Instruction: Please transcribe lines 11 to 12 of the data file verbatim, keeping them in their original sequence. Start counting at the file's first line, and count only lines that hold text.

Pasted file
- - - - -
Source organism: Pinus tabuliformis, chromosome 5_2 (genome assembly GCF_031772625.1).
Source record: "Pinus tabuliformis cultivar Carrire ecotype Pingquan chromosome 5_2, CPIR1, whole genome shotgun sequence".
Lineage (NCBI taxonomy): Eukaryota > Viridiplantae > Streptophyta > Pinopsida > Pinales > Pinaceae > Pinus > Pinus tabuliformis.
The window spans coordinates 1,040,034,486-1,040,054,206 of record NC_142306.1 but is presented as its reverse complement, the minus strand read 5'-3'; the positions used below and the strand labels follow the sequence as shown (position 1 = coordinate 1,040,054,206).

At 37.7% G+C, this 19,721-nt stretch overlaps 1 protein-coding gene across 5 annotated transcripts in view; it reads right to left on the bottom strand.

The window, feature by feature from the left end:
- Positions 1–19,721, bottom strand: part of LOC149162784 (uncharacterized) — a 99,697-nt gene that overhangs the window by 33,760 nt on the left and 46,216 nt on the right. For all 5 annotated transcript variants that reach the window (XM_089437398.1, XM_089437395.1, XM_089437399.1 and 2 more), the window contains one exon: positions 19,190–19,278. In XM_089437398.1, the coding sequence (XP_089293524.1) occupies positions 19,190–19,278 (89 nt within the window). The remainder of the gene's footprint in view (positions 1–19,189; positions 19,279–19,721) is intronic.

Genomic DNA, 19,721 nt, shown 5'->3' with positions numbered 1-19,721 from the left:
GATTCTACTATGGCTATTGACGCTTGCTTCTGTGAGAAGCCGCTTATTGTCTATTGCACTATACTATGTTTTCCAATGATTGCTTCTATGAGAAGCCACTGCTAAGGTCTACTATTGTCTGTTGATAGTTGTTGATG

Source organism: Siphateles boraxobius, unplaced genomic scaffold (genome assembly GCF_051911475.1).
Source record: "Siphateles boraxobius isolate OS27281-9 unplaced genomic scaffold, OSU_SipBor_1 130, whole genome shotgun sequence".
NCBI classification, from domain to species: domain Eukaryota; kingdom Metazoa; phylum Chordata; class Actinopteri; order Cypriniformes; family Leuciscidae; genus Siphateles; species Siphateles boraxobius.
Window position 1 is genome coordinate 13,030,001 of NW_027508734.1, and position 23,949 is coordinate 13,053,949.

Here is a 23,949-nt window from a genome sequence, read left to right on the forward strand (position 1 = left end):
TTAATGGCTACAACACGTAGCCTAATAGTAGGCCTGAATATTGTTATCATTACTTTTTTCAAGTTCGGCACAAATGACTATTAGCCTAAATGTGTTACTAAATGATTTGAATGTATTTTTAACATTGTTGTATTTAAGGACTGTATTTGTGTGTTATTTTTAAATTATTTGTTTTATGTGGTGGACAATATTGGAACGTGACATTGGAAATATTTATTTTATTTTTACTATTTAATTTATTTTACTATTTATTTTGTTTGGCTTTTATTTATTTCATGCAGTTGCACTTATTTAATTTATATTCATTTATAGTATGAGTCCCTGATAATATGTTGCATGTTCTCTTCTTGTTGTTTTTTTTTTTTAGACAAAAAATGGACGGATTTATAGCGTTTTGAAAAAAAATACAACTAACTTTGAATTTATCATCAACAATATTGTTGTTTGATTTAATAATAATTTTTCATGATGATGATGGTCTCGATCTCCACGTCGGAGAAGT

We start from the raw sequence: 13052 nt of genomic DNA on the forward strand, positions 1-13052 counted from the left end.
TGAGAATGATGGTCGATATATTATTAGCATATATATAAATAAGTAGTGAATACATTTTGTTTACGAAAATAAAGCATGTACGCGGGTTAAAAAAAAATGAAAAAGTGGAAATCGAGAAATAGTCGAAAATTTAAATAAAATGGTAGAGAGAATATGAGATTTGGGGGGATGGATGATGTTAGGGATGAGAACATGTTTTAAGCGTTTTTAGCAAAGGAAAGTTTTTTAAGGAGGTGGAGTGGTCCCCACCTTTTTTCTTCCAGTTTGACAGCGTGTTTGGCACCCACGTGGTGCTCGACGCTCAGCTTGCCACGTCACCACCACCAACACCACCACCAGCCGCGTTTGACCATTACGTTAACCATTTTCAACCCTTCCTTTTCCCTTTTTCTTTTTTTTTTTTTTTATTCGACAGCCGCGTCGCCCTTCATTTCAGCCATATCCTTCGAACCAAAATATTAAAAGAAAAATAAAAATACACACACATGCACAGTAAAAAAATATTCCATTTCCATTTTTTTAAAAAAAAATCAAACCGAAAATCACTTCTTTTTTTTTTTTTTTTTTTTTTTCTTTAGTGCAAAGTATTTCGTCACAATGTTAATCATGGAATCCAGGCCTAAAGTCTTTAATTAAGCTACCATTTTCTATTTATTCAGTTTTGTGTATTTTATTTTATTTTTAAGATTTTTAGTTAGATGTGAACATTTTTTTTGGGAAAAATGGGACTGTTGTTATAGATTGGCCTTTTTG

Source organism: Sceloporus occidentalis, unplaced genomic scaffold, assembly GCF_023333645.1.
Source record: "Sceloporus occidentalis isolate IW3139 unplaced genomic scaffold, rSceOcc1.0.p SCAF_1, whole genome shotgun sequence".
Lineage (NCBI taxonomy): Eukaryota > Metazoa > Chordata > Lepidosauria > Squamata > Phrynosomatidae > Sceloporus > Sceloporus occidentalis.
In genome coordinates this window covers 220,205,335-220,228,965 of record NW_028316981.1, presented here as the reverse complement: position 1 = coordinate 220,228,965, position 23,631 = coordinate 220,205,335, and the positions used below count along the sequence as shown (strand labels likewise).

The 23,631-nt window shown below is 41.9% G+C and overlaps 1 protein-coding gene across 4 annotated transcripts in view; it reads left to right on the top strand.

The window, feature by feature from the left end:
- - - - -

Source record: "Siphateles boraxobius isolate OS27281-9 unplaced genomic scaffold, OSU_SipBor_1 130, whole genome shotgun sequence".
NCBI classification, from domain to species: domain Eukaryota; kingdom Metazoa; phylum Chordata; class Actinopteri; order Cypriniformes; family Leuciscidae; genus Siphateles; species Siphateles boraxobius.